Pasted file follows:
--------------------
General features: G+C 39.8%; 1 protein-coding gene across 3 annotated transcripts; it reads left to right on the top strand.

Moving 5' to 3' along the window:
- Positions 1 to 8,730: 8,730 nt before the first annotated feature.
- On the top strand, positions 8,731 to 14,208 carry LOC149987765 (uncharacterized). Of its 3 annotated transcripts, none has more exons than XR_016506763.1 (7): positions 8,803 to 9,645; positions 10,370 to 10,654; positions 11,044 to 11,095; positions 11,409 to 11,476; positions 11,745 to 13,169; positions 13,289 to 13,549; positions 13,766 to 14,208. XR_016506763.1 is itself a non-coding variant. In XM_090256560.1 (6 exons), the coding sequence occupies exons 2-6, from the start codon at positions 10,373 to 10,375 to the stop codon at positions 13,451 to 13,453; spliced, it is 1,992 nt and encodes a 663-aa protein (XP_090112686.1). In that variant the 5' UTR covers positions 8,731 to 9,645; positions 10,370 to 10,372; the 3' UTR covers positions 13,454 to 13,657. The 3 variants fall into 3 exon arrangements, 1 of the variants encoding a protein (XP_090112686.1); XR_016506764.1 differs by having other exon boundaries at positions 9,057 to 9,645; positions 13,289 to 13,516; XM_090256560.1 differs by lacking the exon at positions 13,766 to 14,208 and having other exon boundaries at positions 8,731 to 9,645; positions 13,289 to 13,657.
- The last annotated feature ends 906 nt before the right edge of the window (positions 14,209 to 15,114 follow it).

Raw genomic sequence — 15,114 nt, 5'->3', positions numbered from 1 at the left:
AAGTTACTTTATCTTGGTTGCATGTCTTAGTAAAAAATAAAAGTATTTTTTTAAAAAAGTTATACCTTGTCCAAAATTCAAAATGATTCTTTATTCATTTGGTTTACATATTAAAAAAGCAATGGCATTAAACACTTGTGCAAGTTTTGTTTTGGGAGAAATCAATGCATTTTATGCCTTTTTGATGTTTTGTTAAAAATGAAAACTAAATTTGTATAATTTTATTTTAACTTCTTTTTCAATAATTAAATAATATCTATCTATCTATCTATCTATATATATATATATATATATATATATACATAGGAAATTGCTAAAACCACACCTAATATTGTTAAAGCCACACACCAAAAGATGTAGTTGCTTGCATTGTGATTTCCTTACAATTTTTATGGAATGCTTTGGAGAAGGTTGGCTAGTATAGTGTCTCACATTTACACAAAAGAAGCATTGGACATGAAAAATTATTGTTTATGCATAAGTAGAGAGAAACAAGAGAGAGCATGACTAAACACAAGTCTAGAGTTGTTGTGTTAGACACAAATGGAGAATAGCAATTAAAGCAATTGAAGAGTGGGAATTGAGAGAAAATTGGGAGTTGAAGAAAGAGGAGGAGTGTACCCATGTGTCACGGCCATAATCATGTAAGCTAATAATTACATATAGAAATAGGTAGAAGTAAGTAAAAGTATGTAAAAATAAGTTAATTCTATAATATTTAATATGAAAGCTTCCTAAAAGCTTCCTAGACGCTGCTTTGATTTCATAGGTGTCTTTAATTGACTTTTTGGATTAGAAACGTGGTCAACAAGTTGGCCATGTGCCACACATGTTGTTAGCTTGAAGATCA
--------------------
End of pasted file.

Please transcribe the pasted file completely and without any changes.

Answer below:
General features: G+C 39.8%; 1 protein-coding gene across 3 annotated transcripts; it reads left to right on the top strand.

Moving 5' to 3' along the window:
- Positions 1 to 8,730: 8,730 nt before the first annotated feature.
- On the top strand, positions 8,731 to 14,208 carry LOC149987765 (uncharacterized). Of its 3 annotated transcripts, none has more exons than XR_016506763.1 (7): positions 8,803 to 9,645; positions 10,370 to 10,654; positions 11,044 to 11,095; positions 11,409 to 11,476; positions 11,745 to 13,169; positions 13,289 to 13,549; positions 13,766 to 14,208. XR_016506763.1 is itself a non-coding variant. In XM_090256560.1 (6 exons), the coding sequence occupies exons 2-6, from the start codon at positions 10,373 to 10,375 to the stop codon at positions 13,451 to 13,453; spliced, it is 1,992 nt and encodes a 663-aa protein (XP_090112686.1). In that variant the 5' UTR covers positions 8,731 to 9,645; positions 10,370 to 10,372; the 3' UTR covers positions 13,454 to 13,657. The 3 variants fall into 3 exon arrangements, 1 of the variants encoding a protein (XP_090112686.1); XR_016506764.1 differs by having other exon boundaries at positions 9,057 to 9,645; positions 13,289 to 13,516; XM_090256560.1 differs by lacking the exon at positions 13,766 to 14,208 and having other exon boundaries at positions 8,731 to 9,645; positions 13,289 to 13,657.
- The last annotated feature ends 906 nt before the right edge of the window (positions 14,209 to 15,114 follow it).

Raw genomic sequence — 15,114 nt, 5'->3', positions numbered from 1 at the left:
AAGTTACTTTATCTTGGTTGCATGTCTTAGTAAAAAATAAAAGTATTTTTTTAAAAAAGTTATACCTTGTCCAAAATTCAAAATGATTCTTTATTCATTTGGTTTACATATTAAAAAAGCAATGGCATTAAACACTTGTGCAAGTTTTGTTTTGGGAGAAATCAATGCATTTTATGCCTTTTTGATGTTTTGTTAAAAATGAAAACTAAATTTGTATAATTTTATTTTAACTTCTTTTTCAATAATTAAATAATATCTATCTATCTATCTATCTATATATATATATATATATATATATATACATAGGAAATTGCTAAAACCACACCTAATATTGTTAAAGCCACACACCAAAAGATGTAGTTGCTTGCATTGTGATTTCCTTACAATTTTTATGGAATGCTTTGGAGAAGGTTGGCTAGTATAGTGTCTCACATTTACACAAAAGAAGCATTGGACATGAAAAATTATTGTTTATGCATAAGTAGAGAGAAACAAGAGAGAGCATGACTAAACACAAGTCTAGAGTTGTTGTGTTAGACACAAATGGAGAATAGCAATTAAAGCAATTGAAGAGTGGGAATTGAGAGAAAATTGGGAGTTGAAGAAAGAGGAGGAGTGTACCCATGTGTCACGGCCATAATCATGTAAGCTAATAATTACATATAGAAATAGGTAGAAGTAAGTAAAAGTATGTAAAAATAAGTTAATTCTATAATATTTAATATGAAAGCTTCCTAAAAGCTTCCTAGACGCTGCTTTGATTTCATAGGTGTCTTTAATTGACTTTTTGGATTAGAAACGTGGTCAACAAGTTGGCCATGTGCCACACATGTTGTTAGCTTGAAGATCA